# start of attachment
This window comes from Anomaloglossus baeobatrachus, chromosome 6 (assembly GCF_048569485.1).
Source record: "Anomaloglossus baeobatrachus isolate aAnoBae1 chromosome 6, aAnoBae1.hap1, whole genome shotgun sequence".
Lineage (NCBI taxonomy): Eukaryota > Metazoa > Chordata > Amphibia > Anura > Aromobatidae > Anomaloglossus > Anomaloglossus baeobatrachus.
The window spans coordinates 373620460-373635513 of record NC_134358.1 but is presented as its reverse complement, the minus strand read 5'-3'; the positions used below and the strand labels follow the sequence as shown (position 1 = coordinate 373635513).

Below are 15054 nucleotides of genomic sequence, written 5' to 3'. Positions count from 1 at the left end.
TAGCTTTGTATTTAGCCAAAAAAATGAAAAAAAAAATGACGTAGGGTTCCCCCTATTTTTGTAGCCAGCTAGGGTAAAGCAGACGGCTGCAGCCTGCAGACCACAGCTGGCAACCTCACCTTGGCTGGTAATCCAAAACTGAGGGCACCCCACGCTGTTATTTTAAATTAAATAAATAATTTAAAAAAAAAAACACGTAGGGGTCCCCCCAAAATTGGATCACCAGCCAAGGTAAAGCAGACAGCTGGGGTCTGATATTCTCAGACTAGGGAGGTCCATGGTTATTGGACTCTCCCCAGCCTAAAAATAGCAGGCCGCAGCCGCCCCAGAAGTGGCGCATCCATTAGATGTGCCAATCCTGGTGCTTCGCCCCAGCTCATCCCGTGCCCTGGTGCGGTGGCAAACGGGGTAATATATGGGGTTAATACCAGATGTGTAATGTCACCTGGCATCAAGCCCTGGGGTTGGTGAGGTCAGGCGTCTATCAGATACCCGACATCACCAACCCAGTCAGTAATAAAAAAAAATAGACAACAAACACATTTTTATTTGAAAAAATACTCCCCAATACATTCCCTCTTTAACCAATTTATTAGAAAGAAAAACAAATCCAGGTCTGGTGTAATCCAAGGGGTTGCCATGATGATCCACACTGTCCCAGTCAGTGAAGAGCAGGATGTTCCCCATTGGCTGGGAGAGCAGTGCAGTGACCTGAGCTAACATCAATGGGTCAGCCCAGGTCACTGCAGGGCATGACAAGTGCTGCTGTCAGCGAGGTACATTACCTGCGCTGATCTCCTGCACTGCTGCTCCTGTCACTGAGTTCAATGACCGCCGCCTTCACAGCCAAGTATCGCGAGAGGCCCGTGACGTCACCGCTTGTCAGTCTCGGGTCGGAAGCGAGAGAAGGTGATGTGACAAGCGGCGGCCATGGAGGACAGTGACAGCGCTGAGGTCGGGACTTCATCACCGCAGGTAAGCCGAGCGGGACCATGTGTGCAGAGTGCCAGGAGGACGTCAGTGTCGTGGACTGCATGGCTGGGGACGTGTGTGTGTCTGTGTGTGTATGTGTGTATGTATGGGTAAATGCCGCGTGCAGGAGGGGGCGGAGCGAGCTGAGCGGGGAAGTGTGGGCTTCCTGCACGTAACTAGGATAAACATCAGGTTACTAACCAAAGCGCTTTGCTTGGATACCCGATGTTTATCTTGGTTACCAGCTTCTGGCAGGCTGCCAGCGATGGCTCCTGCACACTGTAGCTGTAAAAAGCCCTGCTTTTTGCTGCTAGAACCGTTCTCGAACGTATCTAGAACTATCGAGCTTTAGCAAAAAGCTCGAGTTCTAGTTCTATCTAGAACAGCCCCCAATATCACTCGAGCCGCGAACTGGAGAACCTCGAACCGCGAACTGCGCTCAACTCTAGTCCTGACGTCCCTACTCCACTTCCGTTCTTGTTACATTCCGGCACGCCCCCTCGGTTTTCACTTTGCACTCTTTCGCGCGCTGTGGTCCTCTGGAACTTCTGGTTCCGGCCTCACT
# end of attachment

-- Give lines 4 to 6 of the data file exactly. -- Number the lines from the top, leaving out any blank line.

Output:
The window spans coordinates 373620460-373635513 of record NC_134358.1 but is presented as its reverse complement, the minus strand read 5'-3'; the positions used below and the strand labels follow the sequence as shown (position 1 = coordinate 373635513).

Below are 15054 nucleotides of genomic sequence, written 5' to 3'. Positions count from 1 at the left end.
TAGCTTTGTATTTAGCCAAAAAAATGAAAAAAAAAATGACGTAGGGTTCCCCCTATTTTTGTAGCCAGCTAGGGTAAAGCAGACGGCTGCAGCCTGCAGACCACAGCTGGCAACCTCACCTTGGCTGGTAATCCAAAACTGAGGGCACCCCACGCTGTTATTTTAAATTAAATAAATAATTTAAAAAAAAAAACACGTAGGGGTCCCCCCAAAATTGGATCACCAGCCAAGGTAAAGCAGACAGCTGGGGTCTGATATTCTCAGACTAGGGAGGTCCATGGTTATTGGACTCTCCCCAGCCTAAAAATAGCAGGCCGCAGCCGCCCCAGAAGTGGCGCATCCATTAGATGTGCCAATCCTGGTGCTTCGCCCCAGCTCATCCCGTGCCCTGGTGCGGTGGCAAACGGGGTAATATATGGGGTTAATACCAGATGTGTAATGTCACCTGGCATCAAGCCCTGGGGTTGGTGAGGTCAGGCGTCTATCAGATACCCGACATCACCAACCCAGTCAGTAATAAAAAAAAATAGACAACAAACACATTTTTATTTGAAAAAATACTCCCCAATACATTCCCTCTTTAACCAATTTATTAGAAAGAAAAACAAATCCAGGTCTGGTGTAATCCAAGGGGTTGCCATGATGATCCACACTGTCCCAGTCAGTGAAGAGCAGGATGTTCCCCATTGGCTGGGAGAGCAGTGCAGTGACCTGAGCTAACATCAATGGGTCAGCCCAGGTCACTGCAGGGCATGACAAGTGCTGCTGTCAGCGAGGTACATTACCTGCGCTGATCTCCTGCACTGCTGCTCCTGTCACTGAGTTCAATGACCGCCGCCTTCACAGCCAAGTATCGCGAGAGGCCCGTGACGTCACCGCTTGTCAGTCTCGGGTCGGAAGCGAGAGAAGGTGATGTGACAAGCGGCGGCCATGGAGGACAGTGACAGCGCTGAGGTCGGGACTTCATCACCGCAGGTAAGCCGAGCGGGACCATGTGTGCAGAGTGCCAGGAGGACGTCAGTGTCGTGGACTGCATGGCTGGGGACGTGTGTGTGTCTGTGTGTGTATGTGTGTATGTATGGGTAAATGCCGCGTGCAGGAGGGGGCGGAGCGAGCTGAGCGGGGAAGTGTGGGCTTCCTGCACGTAACTAGGATAAACATCAGGTTACTAACCAAAGCGCTTTGCTTGGATACCCGATGTTTATCTTGGTTACCAGCTTCTGGCAGGCTGCCAGCGATGGCTCCTGCACACTGTAGCTGTAAAAAGCCCTGCTTTTTGCTGCTAGAACCGTTCTCGAACGTATCTAGAACTATCGAGCTTTAGCAAAAAGCTCGAGTTCTAGTTCTATCTAGAACAGCCCCCAATATCACTCGAGCCGCGAACTGGAGAACCTCGAACCGCGAACTGCGCTCAACTCTAGTCCTGACGTCCCTACTCCACTTCCGTTCTTGTTACATTCCGGCACGCCCCCTCGGTTTTCACTTTGCACTCTTTCGCGCGCTGTGGTCCTCTGGAACTTCTGGTTCCGGCCTCACT